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Dec 21, 2017


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A modular geospatial engine written in JavaScript

Turf is a JavaScript library for spatial analysis. It includes traditional spatial operations, helper functions for creating GeoJSON data, and data classification and statistics tools. Turf can be added to your website as a client-side plugin, or you can run Turf server-side with Node.js (see below).


In Node.js

npm install @turf/turf

In browser

Download the minified file, and include it in a script tag. This will expose a global variable named turf.

<script src="turf.min.js" charset="utf-8"></script>

You can also include it directly from a CDN:

<script src=""></script>

You can create light-weight turf builds with only the functions you need using the turfjs-builder UI or using browserify as described below.


All of Turf's functions can also be installed as separate modules. This works well with tools like browserify where you want to install only the code you need. It also allows you to mix and match modules. This is the recommended usage pattern for most production environments. For example, to install the point and buffer modules use:

npm install @turf/helpers @turf/buffer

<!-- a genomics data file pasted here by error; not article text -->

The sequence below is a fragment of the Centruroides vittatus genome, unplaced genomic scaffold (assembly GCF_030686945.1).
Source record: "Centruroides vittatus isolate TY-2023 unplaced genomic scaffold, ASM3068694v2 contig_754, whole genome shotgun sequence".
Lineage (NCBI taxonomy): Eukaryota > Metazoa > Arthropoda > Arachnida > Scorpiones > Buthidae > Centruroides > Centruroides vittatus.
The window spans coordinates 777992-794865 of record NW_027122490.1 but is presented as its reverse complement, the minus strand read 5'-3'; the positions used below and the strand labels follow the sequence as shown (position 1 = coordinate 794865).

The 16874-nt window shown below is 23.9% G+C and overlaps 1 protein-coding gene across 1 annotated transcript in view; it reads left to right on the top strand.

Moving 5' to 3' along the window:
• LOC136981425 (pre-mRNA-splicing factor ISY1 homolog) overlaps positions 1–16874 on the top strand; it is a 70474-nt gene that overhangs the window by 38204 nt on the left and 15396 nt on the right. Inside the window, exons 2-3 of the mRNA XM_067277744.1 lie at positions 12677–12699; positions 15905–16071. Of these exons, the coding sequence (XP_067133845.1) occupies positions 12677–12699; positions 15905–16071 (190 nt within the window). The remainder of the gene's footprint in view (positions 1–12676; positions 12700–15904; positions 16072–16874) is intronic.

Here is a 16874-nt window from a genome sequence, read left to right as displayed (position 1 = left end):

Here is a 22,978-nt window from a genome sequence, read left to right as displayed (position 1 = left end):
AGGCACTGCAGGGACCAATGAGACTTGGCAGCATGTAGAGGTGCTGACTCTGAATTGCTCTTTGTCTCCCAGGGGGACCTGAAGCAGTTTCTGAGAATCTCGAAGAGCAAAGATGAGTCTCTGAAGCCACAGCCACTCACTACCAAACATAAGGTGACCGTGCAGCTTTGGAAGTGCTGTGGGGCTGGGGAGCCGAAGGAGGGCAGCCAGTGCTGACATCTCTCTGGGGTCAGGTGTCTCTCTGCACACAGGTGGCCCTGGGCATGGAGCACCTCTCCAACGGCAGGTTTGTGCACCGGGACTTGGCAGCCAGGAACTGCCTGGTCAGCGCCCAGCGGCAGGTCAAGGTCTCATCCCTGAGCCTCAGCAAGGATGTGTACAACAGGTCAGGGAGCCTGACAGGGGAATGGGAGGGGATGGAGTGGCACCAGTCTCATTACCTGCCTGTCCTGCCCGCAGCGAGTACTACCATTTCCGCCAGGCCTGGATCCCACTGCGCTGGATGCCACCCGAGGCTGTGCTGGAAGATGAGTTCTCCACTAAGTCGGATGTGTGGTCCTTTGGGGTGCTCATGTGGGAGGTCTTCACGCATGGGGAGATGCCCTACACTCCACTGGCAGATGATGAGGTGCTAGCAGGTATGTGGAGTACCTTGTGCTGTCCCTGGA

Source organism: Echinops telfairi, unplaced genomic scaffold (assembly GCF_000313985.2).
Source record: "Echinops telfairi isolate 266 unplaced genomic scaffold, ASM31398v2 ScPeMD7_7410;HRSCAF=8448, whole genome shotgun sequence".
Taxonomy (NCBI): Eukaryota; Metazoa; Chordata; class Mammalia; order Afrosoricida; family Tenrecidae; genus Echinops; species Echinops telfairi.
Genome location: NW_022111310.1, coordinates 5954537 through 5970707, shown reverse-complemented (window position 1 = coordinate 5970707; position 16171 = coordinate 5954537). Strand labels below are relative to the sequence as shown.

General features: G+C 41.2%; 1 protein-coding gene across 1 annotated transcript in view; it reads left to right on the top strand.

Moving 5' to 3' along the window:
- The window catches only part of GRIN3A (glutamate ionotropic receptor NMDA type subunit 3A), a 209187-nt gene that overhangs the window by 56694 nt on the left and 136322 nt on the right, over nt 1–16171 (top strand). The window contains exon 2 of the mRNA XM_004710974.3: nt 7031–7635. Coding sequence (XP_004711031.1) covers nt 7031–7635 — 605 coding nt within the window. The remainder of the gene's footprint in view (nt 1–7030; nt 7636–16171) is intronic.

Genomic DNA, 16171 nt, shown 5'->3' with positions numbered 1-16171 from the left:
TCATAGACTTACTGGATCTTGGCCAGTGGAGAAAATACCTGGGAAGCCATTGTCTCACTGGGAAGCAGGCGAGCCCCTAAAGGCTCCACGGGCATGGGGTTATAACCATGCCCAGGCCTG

TypeScript is supported internally within each module, no installs required.

Other languages

Ports of Turf.js are available in:

Turf for Swift is experimental and its public API is subject to change. Please use with care.

Data in Turf

Turf uses GeoJSON for all geographic data. Turf expects the data to be standard WGS84 longitude, latitude coordinates. Check out for a tool to easily create this data.

NOTE: Turf expects data in (longitude, latitude) order per the GeoJSON standard.

Most Turf functions work with GeoJSON features. These are pieces of data that represent a collection of properties (ie: population, elevation, zipcode, etc.) along with a geometry. GeoJSON has several geometry types such as:

  • Point
  • LineString
  • Polygon

Turf provides a few geometry functions of its own. These are nothing more than simple (and optional) wrappers that output plain old GeoJSON. For example, these two methods of creating a point are functionally equivalent:

// Note order: longitude, latitude.
var point1 = turf.point([-73.988214, 40.749128]);

var point2 = {
  type: 'Feature',
  geometry: {
    type: 'Point',
    // Note order: longitude, latitude.
    coordinates: [-73.988214, 40.749128]
  properties: {}


This project exists thanks to all the people who contribute. [Contribute].


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